About this series
In Western Europe and other developed parts of the world, there are some very significant demographic processes taking place at the individual, household, community and national scales including the ageing of the population, the delay in childbearing, the rise in childlessness, the increase in divorce, the fall in marriage rates, the increase in cohabitation, the increase in mixed marriages, the change in household structures, the rise in step-parenting, and the appearance of new streams of migration taking place both within and between countries. The relationships between demographic change, international migration, labour and housing market dynamics, care provision and intergenerational attitudes are complex to understand and yet it is vital to quantify the trends and to understand the processes. Similarly, it is critical to appreciate what the policy consequences are for the trends and processes that have become apparent. This series has its roots in understanding and analyzing these trends and processes.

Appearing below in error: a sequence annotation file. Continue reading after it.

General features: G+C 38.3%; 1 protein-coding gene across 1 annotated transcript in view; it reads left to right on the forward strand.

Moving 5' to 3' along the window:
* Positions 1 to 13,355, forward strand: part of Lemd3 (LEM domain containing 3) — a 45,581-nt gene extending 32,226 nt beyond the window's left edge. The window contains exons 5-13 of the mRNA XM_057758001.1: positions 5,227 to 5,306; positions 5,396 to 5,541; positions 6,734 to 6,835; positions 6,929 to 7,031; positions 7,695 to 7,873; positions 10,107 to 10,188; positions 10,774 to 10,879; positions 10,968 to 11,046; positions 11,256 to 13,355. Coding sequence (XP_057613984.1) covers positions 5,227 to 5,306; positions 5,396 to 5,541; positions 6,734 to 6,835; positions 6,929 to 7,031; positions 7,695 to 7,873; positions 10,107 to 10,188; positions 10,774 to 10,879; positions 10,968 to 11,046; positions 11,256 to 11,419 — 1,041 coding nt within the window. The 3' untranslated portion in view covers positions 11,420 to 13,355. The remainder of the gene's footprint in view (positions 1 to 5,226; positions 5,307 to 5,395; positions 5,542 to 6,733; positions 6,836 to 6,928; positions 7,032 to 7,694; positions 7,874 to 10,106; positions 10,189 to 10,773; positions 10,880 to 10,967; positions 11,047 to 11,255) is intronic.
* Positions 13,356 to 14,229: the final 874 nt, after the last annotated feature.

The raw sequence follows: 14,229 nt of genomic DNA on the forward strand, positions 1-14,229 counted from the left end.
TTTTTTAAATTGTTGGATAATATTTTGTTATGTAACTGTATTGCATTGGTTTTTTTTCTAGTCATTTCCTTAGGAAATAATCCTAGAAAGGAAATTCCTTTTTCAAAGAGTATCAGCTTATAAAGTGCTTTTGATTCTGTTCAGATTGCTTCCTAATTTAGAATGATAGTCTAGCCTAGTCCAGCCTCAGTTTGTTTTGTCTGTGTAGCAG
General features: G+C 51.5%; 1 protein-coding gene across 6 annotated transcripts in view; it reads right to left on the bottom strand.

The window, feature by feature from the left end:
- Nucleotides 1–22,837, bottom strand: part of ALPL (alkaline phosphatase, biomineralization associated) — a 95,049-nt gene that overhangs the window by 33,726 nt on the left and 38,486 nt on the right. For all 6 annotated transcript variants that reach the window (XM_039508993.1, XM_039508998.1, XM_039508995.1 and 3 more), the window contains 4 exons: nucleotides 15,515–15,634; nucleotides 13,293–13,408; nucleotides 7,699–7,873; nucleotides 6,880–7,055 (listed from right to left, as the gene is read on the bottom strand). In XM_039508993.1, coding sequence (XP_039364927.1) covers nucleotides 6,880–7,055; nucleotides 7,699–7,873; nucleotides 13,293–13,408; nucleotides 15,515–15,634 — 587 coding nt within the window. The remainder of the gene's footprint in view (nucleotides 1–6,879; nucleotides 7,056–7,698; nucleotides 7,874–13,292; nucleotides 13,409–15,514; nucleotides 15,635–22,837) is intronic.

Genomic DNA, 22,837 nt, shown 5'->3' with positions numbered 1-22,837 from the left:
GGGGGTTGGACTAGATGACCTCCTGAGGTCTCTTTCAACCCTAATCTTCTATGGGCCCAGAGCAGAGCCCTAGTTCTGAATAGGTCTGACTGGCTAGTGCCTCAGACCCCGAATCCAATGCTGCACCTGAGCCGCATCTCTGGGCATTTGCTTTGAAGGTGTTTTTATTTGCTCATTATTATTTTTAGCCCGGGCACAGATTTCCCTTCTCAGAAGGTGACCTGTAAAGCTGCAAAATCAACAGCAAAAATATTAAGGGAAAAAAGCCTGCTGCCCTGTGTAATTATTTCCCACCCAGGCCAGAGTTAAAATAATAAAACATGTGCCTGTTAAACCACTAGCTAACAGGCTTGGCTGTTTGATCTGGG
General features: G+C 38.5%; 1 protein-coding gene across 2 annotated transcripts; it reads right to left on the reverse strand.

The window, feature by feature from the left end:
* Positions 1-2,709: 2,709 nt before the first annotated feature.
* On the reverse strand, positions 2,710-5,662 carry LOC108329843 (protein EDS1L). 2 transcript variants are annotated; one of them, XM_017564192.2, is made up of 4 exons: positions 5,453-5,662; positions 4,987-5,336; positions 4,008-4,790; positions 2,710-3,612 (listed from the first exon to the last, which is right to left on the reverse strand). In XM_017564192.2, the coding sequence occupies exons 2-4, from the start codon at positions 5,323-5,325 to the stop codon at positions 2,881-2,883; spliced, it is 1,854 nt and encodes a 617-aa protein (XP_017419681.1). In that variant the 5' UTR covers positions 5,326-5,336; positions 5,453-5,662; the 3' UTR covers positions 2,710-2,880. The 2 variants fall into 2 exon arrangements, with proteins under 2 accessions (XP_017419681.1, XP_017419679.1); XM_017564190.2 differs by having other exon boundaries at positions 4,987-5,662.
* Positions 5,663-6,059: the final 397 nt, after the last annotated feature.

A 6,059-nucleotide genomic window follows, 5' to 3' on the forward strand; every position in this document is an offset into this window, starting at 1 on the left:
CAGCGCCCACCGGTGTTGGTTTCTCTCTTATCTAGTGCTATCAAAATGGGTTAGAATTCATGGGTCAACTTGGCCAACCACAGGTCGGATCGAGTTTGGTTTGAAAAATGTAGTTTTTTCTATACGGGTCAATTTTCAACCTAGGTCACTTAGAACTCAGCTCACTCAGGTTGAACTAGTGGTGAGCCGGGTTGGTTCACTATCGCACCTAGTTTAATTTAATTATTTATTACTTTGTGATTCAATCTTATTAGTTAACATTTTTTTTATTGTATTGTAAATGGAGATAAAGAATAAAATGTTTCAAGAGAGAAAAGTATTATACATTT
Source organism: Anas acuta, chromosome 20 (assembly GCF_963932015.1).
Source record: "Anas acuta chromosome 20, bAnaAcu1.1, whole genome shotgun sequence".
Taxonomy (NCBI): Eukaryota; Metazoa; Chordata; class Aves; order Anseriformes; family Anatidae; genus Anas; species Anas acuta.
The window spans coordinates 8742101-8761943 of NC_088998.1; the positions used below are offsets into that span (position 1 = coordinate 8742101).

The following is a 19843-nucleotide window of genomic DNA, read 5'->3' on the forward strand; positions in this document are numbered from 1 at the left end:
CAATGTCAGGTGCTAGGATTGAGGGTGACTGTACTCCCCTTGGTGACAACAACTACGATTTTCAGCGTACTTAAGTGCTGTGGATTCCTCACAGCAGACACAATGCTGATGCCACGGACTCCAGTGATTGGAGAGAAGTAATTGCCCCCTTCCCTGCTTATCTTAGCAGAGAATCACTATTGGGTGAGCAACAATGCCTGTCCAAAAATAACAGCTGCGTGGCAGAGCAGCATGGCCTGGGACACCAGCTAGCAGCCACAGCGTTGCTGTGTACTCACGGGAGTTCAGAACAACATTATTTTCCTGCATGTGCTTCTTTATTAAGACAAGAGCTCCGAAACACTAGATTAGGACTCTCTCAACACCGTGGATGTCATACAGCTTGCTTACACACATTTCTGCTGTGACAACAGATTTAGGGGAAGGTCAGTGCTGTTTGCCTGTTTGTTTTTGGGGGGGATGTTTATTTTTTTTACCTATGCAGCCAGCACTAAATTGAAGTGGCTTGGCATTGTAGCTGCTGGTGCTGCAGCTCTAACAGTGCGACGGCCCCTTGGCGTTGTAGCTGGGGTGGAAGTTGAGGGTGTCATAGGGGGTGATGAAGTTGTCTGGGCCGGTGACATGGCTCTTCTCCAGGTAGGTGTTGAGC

This series will be of interest to a wide range of individuals with interests in demographic and social change, including demographers, population geographers, sociologists, economists, political scientists, epidemiologists and health researchers and well as practitioners and commentators across the social sciences.